Historians as Researchers
Traditionally, professional historians, mainly confined to an academic setting, produced scholarly monographs and articles as results of research. However, the growth of the public history movement has meant that historians can and do publish their research in many other forms and forums--as texts for documentary films, brochures and exhibits at historic sites and museums, reports on historic buildings for federal agencies during the cultural resources management process, and documents to help businesses or government agencies understand their past when making decisions. Thus, there are many careers where the research skills of the historian can be gainfully used.
Museums and Historical Organizations:
Research in museums includes authentication, verification, and description of items; more basic research that focuses on the meaning, significance and context of artifacts; and research (usually team-based) that is aimed at assembling an exhibition or educational program based on the museum's collections. Museum staff members involved in these activities usually possess specialized knowledge in a particular subject field, a general knowledge of historical methodology, a curiosity for artifacts, and a sense of public responsibility. Although larger institutions may require higher educational qualifications for staff members involved in research, a BA (with some additional training) may suffice, especially for entry level positions at the smaller museums.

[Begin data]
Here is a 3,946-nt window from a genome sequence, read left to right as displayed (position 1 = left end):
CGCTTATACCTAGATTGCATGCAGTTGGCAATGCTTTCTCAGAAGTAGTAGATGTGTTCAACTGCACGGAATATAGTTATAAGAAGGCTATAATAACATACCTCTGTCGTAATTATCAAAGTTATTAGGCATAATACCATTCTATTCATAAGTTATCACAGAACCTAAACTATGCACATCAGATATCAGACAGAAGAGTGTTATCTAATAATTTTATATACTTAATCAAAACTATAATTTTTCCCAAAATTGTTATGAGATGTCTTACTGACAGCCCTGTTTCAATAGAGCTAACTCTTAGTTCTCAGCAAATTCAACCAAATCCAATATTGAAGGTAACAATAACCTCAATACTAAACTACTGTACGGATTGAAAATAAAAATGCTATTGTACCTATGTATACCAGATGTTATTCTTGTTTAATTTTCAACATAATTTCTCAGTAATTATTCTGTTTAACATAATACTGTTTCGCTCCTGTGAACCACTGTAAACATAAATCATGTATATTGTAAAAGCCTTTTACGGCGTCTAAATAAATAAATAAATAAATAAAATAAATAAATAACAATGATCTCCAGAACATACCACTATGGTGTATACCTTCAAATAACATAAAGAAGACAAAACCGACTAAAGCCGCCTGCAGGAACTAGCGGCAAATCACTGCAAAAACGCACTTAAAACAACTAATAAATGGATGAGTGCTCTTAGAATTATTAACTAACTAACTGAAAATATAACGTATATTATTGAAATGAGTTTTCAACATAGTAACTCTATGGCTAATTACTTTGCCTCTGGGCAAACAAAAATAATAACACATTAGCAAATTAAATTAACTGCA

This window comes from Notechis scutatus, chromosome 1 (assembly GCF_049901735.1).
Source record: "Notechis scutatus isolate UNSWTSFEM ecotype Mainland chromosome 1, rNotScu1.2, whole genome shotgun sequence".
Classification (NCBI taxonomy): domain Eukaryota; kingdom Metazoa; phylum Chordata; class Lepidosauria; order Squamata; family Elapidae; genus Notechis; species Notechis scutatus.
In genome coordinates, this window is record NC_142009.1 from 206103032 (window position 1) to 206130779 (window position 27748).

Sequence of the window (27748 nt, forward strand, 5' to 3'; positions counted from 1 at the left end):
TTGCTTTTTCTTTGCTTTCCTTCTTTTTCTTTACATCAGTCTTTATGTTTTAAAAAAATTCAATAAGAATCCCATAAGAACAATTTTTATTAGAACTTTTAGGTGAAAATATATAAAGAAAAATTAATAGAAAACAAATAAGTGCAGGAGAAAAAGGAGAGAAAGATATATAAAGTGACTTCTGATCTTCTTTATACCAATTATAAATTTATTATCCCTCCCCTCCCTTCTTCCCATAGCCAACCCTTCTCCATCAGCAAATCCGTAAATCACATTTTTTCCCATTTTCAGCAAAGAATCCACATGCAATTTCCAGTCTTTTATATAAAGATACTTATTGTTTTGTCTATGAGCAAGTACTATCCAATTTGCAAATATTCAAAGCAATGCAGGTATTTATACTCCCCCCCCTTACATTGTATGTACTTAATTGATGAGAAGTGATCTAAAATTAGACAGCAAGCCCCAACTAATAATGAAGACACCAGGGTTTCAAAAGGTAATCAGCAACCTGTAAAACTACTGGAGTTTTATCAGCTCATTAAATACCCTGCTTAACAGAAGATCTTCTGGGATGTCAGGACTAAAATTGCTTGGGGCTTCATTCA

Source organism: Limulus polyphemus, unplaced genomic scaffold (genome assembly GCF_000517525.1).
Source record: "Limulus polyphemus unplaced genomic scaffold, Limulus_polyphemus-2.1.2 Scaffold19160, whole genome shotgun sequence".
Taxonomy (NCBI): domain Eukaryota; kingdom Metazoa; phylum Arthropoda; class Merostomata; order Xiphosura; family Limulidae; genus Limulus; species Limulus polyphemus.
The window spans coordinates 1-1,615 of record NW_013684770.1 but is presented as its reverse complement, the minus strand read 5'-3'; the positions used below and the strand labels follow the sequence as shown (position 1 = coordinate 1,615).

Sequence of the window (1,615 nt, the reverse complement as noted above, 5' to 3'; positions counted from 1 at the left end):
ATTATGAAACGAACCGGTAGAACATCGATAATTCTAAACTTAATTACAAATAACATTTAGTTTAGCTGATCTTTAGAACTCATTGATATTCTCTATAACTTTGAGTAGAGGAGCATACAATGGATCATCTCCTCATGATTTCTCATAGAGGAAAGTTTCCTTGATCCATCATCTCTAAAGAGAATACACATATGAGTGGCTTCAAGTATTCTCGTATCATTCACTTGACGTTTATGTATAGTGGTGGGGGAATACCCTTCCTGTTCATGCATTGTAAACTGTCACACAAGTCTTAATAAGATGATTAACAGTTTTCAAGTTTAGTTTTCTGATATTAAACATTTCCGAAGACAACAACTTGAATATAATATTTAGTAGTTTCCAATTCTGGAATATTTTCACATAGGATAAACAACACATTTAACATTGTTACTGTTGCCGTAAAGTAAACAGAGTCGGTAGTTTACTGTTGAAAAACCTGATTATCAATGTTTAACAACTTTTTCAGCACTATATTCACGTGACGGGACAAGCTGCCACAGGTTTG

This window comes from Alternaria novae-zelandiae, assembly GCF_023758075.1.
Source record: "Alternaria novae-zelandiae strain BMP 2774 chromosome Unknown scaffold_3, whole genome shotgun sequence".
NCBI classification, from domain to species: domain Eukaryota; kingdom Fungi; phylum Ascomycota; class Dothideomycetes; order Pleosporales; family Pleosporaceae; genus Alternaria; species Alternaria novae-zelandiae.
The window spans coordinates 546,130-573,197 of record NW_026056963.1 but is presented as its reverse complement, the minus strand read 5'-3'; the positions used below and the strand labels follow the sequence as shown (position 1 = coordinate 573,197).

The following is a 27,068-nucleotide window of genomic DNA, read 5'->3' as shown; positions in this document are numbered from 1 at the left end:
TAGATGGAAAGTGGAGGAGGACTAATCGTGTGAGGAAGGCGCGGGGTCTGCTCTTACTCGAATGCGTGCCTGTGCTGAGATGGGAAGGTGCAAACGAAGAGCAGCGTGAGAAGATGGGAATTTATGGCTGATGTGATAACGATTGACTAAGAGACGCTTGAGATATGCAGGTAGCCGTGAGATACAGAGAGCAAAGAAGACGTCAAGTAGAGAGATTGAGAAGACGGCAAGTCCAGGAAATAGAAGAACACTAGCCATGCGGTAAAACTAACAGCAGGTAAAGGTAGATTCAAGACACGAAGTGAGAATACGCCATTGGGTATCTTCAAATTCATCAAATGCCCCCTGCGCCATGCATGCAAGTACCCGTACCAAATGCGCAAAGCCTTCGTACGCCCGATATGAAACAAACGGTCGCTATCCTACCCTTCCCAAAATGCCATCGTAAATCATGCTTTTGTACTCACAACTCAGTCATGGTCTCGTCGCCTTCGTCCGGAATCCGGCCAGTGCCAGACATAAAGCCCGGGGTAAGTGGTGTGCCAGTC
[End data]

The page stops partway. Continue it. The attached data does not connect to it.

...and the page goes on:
Cultural Resources Management and Historic Preservation:
Cultural resources management (CRM) and historic preservation can encompass a variety of different activities, all of which in some way are connected with the protection and management of the nation's cultural resources. Research is critical to this effort because it is impossible to manage resources, whether deteriorating log cabins or grand mansions, unless one understands the resource and its history.
Historians are critical in the process because they are the ones best able to use maps, illustrations, local government records, local histories, manuscript collections, city directories, oral histories, newspapers, and secondary sources to research the history of a particular building, object, structure, site, or district to determine its significance.
Entry-level positions may be available sometimes in policy research organizations (colloquially referred to as think tanks) for history degree holders.